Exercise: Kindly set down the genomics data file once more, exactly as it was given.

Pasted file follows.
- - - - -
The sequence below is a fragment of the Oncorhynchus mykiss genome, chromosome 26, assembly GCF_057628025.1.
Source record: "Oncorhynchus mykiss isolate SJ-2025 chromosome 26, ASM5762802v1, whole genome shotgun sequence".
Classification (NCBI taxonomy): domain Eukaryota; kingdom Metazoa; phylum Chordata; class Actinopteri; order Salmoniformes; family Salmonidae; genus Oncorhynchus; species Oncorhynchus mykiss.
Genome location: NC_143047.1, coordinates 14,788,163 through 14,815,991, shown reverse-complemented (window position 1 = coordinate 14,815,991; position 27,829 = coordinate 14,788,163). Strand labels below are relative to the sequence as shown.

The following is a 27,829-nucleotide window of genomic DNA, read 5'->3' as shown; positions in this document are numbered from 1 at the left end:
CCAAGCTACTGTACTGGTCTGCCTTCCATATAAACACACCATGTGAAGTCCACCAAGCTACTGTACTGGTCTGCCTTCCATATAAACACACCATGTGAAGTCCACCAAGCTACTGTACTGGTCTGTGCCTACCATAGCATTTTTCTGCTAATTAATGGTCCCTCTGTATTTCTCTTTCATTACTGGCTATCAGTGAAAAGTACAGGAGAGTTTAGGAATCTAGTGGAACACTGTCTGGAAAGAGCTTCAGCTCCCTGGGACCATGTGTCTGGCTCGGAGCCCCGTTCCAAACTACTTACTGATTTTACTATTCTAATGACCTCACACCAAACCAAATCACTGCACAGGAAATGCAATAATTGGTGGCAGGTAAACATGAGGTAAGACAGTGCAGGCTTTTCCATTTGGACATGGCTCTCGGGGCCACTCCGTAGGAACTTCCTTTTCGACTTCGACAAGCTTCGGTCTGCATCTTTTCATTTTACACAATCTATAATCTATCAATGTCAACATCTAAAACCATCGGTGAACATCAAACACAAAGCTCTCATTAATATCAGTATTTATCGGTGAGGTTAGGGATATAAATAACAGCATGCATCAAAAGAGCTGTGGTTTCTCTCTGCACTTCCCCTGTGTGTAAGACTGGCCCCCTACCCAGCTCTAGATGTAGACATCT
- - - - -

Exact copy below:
The sequence below is a fragment of the Oncorhynchus mykiss genome, chromosome 26, assembly GCF_057628025.1.
Source record: "Oncorhynchus mykiss isolate SJ-2025 chromosome 26, ASM5762802v1, whole genome shotgun sequence".
Classification (NCBI taxonomy): domain Eukaryota; kingdom Metazoa; phylum Chordata; class Actinopteri; order Salmoniformes; family Salmonidae; genus Oncorhynchus; species Oncorhynchus mykiss.
Genome location: NC_143047.1, coordinates 14,788,163 through 14,815,991, shown reverse-complemented (window position 1 = coordinate 14,815,991; position 27,829 = coordinate 14,788,163). Strand labels below are relative to the sequence as shown.

The following is a 27,829-nucleotide window of genomic DNA, read 5'->3' as shown; positions in this document are numbered from 1 at the left end:
CCAAGCTACTGTACTGGTCTGCCTTCCATATAAACACACCATGTGAAGTCCACCAAGCTACTGTACTGGTCTGCCTTCCATATAAACACACCATGTGAAGTCCACCAAGCTACTGTACTGGTCTGTGCCTACCATAGCATTTTTCTGCTAATTAATGGTCCCTCTGTATTTCTCTTTCATTACTGGCTATCAGTGAAAAGTACAGGAGAGTTTAGGAATCTAGTGGAACACTGTCTGGAAAGAGCTTCAGCTCCCTGGGACCATGTGTCTGGCTCGGAGCCCCGTTCCAAACTACTTACTGATTTTACTATTCTAATGACCTCACACCAAACCAAATCACTGCACAGGAAATGCAATAATTGGTGGCAGGTAAACATGAGGTAAGACAGTGCAGGCTTTTCCATTTGGACATGGCTCTCGGGGCCACTCCGTAGGAACTTCCTTTTCGACTTCGACAAGCTTCGGTCTGCATCTTTTCATTTTACACAATCTATAATCTATCAATGTCAACATCTAAAACCATCGGTGAACATCAAACACAAAGCTCTCATTAATATCAGTATTTATCGGTGAGGTTAGGGATATAAATAACAGCATGCATCAAAAGAGCTGTGGTTTCTCTCTGCACTTCCCCTGTGTGTAAGACTGGCCCCCTACCCAGCTCTAGATGTAGACATCT